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Thursday, November 3 • 9:50am - 10:15am
Establishing actual costs of textbooks across curricula: Data from the Virginia Community College System

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The dominant form of open education in North America is the proliferation of open textbooks and OER with the aim of making education more affordable and accessible. However, much of the work in higher education on this front is built upon ill-founded claims about the costs of educational materials for students (Hill, 2015). In response, Quill West, Open Education Project Manager for the Pierce College District, devised a simple approach to collecting data from bookstores to establish costs based in localized contexts. The methodology was shared through the LibOER group of the Scholarly Publishing & Academic Resources Coalition (SPARC). All members were invited to contribute their own data with the hopes of ultimately collecting a robust data set to represent textbook costs in a variety of contexts from across North America. To date, colleagues from Temple University, UMass-Amherst, and the Oregon Community Colleges (Hofer, 2016) have collected and shared their data.

One particularly appropriate candidate for establishing textbook costs is the Virginia Community College System (VCCS), consisting of 23 community colleges across the state. As of fall 2014, the VCCS reported that 183,443 students were enrolled at the 23 community colleges (VCCS, 2015). In order to provide greater access and affordability, colleges in the VCCS began exploring OER in 2013. That year, Tidewater Community College was the first college in the VCCS to develop and offer a Z-degree program in Business Administration. During the same time, Northern Virginia Community College (NOVA) developed the Digital Open OER-Based General Education project, which provided two pathways to a Z-degree for online students either in General Studies or Social Science. As of fall 2015, over 10,000 NOVA students have taken a zELI OER course since the fall 2013 launch. Building on these successes and as part of the ambitious Complete 2021 strategic plan, the VCCS partnered with Lumen Learning to launch the Zx23 program in 2015. With funding from a Hewlett Foundation grant, 16 of the 23 Virginia Community Colleges were provided training and technical support to build Z-degree programs. To date, the Zx23 program has resulted in more than 70 OER courses being made available.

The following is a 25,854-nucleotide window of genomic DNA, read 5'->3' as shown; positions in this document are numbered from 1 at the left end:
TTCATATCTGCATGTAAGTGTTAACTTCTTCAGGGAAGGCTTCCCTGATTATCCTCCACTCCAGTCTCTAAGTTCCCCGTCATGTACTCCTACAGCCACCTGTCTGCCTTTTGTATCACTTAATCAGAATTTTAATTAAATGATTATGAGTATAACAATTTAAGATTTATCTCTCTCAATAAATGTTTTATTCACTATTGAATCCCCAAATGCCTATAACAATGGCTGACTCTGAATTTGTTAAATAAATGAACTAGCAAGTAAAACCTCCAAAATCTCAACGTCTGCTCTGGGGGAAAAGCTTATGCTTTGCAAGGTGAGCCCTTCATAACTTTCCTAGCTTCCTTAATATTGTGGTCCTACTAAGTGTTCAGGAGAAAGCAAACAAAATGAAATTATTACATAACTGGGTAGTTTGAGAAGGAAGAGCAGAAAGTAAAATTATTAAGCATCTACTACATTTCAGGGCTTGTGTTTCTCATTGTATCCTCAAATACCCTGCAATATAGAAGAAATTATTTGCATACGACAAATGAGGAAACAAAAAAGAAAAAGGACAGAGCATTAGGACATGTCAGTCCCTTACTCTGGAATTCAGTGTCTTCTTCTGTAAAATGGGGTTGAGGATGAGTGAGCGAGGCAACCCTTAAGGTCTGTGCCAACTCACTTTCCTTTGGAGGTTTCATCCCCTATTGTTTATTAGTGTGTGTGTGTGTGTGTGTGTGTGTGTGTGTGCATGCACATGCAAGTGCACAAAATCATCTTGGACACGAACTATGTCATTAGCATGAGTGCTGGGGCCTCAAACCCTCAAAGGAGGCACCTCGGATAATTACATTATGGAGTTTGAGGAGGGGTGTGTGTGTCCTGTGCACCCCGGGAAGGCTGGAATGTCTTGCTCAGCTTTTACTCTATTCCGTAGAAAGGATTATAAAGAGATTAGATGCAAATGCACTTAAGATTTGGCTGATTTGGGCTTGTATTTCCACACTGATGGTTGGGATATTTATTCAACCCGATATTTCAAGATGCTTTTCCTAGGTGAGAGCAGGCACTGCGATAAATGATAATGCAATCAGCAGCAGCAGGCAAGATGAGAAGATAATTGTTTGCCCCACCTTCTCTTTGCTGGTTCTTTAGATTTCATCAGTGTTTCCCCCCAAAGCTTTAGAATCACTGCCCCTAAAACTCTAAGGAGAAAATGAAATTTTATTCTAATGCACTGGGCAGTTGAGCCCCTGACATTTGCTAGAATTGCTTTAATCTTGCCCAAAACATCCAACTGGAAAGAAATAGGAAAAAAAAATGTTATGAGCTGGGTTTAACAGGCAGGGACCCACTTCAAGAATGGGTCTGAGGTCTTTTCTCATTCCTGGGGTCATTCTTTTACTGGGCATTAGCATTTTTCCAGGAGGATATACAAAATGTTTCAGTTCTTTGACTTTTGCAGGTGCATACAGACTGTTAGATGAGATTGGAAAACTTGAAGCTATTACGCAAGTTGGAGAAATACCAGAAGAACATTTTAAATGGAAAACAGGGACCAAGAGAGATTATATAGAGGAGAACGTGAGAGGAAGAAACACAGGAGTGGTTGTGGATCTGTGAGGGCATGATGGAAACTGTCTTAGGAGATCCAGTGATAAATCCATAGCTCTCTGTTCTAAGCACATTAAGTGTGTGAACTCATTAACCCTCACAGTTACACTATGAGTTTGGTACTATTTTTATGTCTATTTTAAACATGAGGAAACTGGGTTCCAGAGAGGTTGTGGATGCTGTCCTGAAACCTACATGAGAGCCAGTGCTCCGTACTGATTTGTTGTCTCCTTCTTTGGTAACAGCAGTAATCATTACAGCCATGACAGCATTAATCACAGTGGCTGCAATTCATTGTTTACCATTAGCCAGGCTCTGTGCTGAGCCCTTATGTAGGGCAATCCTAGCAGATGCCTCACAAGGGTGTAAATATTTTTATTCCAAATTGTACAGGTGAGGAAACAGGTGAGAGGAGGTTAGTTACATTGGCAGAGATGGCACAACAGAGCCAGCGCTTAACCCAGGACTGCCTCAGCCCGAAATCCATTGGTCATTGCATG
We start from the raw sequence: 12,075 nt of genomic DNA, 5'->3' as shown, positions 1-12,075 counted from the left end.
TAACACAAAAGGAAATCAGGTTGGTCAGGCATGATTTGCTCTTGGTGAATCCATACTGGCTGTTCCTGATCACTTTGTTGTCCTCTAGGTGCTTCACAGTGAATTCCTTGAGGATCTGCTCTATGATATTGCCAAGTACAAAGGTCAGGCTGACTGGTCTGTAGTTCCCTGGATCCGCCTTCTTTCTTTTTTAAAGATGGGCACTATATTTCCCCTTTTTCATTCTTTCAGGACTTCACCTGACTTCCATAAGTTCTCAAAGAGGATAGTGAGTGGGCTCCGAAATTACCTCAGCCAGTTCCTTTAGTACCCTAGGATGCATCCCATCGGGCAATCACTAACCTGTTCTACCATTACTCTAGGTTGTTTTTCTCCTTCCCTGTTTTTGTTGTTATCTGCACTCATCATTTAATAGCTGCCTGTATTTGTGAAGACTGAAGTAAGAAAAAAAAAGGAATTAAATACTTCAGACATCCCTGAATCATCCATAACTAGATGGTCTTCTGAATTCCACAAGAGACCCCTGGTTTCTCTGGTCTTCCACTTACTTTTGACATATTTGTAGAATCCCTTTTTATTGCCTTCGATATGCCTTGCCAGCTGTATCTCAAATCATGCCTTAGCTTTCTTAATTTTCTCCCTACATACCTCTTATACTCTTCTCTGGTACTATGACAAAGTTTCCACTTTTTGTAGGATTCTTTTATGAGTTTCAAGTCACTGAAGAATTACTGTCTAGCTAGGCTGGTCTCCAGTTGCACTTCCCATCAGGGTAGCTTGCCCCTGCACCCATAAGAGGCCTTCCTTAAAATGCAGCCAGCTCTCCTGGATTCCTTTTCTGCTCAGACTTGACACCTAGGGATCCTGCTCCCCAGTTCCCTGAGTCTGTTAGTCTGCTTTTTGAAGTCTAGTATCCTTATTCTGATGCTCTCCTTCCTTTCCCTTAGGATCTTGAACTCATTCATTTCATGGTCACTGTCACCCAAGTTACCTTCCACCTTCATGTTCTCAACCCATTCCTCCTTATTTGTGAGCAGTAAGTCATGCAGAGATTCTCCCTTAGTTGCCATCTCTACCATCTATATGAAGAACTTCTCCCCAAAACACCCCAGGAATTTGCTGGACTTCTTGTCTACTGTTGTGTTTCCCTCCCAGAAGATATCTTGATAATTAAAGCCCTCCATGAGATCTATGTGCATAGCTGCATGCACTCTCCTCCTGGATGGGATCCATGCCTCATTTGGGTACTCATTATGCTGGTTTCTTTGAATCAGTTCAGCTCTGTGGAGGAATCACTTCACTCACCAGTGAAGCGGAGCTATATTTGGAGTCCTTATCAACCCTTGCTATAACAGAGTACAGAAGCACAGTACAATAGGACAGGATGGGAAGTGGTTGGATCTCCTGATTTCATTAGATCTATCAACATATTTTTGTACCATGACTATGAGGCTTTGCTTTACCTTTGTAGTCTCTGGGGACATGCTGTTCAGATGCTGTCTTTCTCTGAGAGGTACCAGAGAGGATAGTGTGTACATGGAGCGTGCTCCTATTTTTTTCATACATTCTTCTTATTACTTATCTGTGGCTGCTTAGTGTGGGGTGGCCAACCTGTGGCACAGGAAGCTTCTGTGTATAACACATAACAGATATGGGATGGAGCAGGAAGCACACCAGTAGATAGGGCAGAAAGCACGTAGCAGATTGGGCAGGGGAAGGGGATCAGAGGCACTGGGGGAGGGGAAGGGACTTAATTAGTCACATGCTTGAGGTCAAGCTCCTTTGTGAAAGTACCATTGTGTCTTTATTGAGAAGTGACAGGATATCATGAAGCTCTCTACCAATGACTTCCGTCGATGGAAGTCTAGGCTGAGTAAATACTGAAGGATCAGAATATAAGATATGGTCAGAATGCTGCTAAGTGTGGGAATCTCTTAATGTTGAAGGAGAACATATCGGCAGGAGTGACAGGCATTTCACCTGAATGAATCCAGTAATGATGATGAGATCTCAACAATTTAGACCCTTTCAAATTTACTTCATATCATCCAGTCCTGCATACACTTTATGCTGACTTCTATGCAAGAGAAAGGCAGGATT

Thus, establishing student costs outside of these OER program offerings will help to solidify the evaluation of impact as well as contribute to the larger national dataset. In this session, we will present our data collection methods that are customized for the VCCS context as well as the data collected in summer and fall 2016. Using descriptive statistics and GIS software, data will be analyzed across each of the colleges to reveal cost patterns among and between the state's community colleges. By compiling a localized empirical data set, our aim is to provide the VCCS with robust data to help support policy and program development around OER. Establishing actual student costs will support the argument for OER by basing the potential savings in real numbers instead of the estimates provided by the National Association of College Stores or The College Board.

avatar for Amanda Carpenter-Horning

Amanda Carpenter-Horning

First Year Retention Coordinator, John Tyler Community College
I spend my days navigating the world of higher education and the occasional evening blogging. I am native of Richmond and I currently reside in the suburbs with my husband Jerad, and our dog Clark.
avatar for Jamison Miller

Jamison Miller

PhD Student; Director of Teaching and Learning, College of William and Mary; Lumen Learning
Doctoral candidate and early-career researcher in open education theory, policy, and practice. Director of Teaching and Learning at Lumen Learning. The dissertation WILL be defended this year.

Thursday November 3, 2016 9:50am - 10:15am EDT